Smart search replace functionality for php source code

v1.1.12 2023-11-23 20:16 UTC


tests Total Downloads Latest Stable Version MIT Licensed

It is much easier than using regex.


composer require imanghafoori/php-search-replace


1- Lets say you want to remove double semi-colon occurances like these:

$user = 1;;
$user = 2; ;
$user = 3;

Then you can define a pattern like this:

$pattern = [';;' => ['replace' => ';']];

This will catch all the 3 cases above since the neutral php whitespaces are ignored while searching.


Here is a copmerehensive list of placeholders you can use:

  • <var> or <variable>: for variables like: $user
  • <str> or <string>: for hard coded strings: 'hello' or "hello"
  • <class_ref>: for class references: \App\User::where(... , User::where
  • <full_class_ref>: only for full references: \App\User::
  • <until>: to capture all the code until you reach a certain character.
  • <comment>: for commands (does not capture doc-blocks)
  • <doc_block>: for doc-blocks
  • <statement>: to capture a whole php statement.
  • "<name:nam1,nam2>" or <name>: for method or function names. ->where or ::where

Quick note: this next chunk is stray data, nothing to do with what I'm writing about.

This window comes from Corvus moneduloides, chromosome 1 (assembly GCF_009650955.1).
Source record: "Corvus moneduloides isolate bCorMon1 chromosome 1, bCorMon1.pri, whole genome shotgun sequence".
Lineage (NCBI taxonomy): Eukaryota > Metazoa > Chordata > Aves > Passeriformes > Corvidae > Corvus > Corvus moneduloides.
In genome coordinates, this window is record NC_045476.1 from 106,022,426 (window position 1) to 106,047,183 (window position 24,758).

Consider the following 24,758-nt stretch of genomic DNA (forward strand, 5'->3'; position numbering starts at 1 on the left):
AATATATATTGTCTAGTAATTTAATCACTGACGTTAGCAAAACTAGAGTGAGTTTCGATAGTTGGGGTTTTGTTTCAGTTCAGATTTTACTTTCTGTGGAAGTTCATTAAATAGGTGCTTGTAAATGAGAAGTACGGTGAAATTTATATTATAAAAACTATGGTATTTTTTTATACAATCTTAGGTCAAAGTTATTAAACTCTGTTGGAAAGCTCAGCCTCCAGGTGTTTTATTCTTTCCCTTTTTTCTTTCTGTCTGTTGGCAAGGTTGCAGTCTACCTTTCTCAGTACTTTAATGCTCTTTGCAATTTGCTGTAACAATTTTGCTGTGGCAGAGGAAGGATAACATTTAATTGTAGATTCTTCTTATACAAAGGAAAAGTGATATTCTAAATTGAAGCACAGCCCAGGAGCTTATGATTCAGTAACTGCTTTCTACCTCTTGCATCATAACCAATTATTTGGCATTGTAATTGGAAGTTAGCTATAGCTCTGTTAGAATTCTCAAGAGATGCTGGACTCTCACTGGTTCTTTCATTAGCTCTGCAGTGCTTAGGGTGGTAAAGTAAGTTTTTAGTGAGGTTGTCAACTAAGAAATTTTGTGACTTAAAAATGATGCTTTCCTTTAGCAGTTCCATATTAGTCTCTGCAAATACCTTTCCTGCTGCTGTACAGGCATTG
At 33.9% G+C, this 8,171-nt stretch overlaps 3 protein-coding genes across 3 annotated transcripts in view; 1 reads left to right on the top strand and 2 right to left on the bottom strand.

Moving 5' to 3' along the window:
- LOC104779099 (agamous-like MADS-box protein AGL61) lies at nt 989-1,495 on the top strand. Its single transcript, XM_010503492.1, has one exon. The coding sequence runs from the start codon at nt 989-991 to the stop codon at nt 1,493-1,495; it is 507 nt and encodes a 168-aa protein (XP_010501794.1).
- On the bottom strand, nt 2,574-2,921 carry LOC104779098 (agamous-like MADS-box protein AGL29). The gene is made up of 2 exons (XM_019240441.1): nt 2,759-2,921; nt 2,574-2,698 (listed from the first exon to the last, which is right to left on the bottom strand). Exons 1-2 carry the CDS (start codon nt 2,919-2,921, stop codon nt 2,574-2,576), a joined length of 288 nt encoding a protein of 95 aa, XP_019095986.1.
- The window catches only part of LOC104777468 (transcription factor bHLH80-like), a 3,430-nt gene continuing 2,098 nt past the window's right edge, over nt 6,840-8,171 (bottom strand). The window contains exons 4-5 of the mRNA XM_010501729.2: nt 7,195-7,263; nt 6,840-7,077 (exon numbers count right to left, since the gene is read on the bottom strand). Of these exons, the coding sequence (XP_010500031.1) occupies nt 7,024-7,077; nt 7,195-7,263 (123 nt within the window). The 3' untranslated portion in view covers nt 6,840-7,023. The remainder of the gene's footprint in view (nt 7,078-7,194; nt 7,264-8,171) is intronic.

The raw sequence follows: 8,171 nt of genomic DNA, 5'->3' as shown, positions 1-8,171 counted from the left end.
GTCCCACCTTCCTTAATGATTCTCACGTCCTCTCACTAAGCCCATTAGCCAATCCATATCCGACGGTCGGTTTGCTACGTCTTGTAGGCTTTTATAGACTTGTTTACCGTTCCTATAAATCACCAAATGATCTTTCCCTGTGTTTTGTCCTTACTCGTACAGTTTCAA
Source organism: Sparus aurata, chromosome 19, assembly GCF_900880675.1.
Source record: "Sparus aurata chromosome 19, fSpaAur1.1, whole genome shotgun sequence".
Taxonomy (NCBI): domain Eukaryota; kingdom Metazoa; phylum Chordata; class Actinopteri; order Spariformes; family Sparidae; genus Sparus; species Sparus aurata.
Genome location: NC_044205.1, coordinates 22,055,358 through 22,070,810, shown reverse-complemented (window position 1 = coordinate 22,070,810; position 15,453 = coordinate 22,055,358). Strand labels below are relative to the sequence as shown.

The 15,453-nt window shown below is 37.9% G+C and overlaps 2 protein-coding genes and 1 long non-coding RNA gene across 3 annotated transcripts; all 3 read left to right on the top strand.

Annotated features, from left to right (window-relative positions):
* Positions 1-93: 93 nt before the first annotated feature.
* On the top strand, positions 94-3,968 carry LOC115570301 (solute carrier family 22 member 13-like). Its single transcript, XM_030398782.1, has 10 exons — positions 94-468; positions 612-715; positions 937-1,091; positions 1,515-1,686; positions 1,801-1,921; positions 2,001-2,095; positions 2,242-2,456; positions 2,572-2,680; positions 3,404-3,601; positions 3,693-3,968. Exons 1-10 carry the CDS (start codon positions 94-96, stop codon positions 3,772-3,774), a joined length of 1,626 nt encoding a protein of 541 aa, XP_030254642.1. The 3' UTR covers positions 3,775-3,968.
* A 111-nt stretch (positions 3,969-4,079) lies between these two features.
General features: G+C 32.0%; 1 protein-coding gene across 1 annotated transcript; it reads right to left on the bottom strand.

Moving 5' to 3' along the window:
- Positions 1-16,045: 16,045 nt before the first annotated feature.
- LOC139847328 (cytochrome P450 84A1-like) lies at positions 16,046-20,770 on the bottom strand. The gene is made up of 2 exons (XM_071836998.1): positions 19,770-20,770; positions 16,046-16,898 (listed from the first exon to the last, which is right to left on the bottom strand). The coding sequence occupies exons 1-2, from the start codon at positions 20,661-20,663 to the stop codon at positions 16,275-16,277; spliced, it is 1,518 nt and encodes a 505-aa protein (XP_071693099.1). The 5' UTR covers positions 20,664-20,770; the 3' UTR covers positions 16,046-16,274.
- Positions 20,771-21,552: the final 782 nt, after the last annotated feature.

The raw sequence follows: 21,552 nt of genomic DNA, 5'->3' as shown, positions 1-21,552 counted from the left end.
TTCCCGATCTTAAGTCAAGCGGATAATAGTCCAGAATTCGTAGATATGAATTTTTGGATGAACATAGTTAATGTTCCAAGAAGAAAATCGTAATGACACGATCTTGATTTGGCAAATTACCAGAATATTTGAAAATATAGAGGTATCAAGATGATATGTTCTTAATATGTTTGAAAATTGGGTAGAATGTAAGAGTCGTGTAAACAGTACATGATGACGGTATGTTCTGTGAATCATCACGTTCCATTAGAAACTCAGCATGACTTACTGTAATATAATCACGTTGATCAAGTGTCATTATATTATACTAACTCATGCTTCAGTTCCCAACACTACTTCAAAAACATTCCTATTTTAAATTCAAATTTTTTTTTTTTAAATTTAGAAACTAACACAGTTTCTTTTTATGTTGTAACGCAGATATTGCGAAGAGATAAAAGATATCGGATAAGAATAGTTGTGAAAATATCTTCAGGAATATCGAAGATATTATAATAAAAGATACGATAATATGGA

• <white_space>: for whitespace blocks
  • <bool> or '<boolean>': for true or false (acts case-insensetive)
  • <number>: for numeric values
  • <cast>: for type-casts like: (array) $a;
  • <int> or <integer>: for integer values
  • <visibility>: for public, protected, private
  • <float>: for floating point number
  • "<global_func_call:func1,func2>": to detect global function calls.
  • <in_between>: to capture code within a pair of {...} or (...) or [...]
  • <any>: captures any token.
  • You can also define your own keywords if needed!

You just define a class for your new keyword and append the class path to the end of Finder::$keywords[] = MyKeyword::class property. Just like the default keywords.


lets say you want to remove the optional comma from arrays:

$a = [
$b = ['1','2',];

Then you can define a pattern like this:

$pattern = [',<whitespace>?]' => ['replace' => '"<1>"]']];

Here the <whitespace>? mean an optional whitespace may reside there, and the "<1>" means the value that matches the first placeholder should be put there.